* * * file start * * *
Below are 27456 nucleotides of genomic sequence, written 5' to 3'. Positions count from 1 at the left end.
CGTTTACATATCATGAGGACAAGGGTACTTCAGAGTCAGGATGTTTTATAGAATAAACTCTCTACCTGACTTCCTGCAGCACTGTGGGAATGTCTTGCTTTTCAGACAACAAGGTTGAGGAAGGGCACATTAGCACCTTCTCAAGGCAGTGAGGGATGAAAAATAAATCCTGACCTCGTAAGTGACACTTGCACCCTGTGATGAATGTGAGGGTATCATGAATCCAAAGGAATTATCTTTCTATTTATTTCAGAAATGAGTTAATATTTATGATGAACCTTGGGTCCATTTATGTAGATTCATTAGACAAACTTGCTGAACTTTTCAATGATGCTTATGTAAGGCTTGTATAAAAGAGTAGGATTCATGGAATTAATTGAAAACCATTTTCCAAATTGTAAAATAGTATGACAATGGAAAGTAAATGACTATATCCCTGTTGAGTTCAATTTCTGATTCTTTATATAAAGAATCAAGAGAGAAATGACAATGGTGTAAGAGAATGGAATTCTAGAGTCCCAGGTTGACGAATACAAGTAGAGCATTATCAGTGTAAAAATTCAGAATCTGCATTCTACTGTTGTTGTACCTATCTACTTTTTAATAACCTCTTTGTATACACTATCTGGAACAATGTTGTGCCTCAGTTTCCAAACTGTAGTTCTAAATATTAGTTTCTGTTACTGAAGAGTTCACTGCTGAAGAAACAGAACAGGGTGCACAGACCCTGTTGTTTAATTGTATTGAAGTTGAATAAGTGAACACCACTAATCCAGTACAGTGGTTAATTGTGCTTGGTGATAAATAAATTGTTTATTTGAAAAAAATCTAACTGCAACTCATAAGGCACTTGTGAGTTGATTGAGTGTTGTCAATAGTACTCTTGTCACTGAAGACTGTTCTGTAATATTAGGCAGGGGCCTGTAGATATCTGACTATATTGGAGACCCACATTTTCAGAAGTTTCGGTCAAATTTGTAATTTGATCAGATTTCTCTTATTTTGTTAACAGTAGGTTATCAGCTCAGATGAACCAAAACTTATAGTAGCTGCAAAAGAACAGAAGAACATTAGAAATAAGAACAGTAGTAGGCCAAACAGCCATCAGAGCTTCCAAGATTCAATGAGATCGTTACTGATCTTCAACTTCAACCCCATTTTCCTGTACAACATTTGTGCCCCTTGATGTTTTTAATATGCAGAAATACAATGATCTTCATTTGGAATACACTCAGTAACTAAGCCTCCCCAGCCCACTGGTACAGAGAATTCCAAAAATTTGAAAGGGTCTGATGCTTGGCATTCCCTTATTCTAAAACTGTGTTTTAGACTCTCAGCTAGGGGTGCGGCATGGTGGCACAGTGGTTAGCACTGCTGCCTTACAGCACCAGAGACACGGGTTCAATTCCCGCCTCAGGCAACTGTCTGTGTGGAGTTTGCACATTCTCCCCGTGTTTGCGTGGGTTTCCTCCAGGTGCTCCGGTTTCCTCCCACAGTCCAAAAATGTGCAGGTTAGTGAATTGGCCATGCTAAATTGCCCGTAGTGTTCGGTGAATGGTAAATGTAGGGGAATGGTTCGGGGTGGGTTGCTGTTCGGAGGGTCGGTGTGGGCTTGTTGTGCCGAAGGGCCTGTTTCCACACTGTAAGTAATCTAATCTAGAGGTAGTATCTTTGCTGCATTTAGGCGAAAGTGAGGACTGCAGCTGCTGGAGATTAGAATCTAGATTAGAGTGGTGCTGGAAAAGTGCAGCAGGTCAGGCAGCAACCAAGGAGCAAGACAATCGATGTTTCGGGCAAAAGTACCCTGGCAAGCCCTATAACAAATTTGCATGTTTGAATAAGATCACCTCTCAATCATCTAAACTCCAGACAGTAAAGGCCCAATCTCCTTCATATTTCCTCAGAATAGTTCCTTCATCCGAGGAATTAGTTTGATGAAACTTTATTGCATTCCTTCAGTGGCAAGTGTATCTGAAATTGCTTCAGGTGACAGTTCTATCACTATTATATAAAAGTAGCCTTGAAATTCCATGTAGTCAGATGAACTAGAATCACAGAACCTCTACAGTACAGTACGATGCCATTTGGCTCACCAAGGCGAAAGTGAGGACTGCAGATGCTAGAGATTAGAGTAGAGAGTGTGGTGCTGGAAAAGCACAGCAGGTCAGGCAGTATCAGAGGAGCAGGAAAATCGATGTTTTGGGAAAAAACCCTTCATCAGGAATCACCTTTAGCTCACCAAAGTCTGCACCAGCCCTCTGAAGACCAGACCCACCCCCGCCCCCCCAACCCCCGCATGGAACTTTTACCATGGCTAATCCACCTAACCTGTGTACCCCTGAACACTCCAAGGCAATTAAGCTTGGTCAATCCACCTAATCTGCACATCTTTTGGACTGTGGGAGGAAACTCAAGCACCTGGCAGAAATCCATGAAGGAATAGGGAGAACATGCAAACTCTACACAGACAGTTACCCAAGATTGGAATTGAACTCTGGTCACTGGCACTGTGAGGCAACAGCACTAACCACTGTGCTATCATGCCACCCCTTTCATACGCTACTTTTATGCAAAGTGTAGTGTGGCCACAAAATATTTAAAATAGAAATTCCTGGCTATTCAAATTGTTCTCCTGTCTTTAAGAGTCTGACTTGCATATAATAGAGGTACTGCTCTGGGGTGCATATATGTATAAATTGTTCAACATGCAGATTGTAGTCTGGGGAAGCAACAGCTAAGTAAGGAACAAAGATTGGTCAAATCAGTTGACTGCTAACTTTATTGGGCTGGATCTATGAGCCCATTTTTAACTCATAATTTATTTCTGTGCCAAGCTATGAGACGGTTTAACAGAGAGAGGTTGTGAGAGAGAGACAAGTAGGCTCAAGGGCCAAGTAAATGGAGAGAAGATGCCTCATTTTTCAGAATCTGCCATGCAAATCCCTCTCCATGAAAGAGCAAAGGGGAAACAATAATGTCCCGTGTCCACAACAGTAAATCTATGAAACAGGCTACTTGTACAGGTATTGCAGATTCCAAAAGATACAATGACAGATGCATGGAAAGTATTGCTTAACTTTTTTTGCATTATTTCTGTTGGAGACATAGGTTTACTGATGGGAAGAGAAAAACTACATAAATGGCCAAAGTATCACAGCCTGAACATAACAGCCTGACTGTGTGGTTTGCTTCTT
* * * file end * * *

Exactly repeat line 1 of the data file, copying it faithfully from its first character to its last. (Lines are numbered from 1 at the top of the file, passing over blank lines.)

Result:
Below are 27456 nucleotides of genomic sequence, written 5' to 3'. Positions count from 1 at the left end.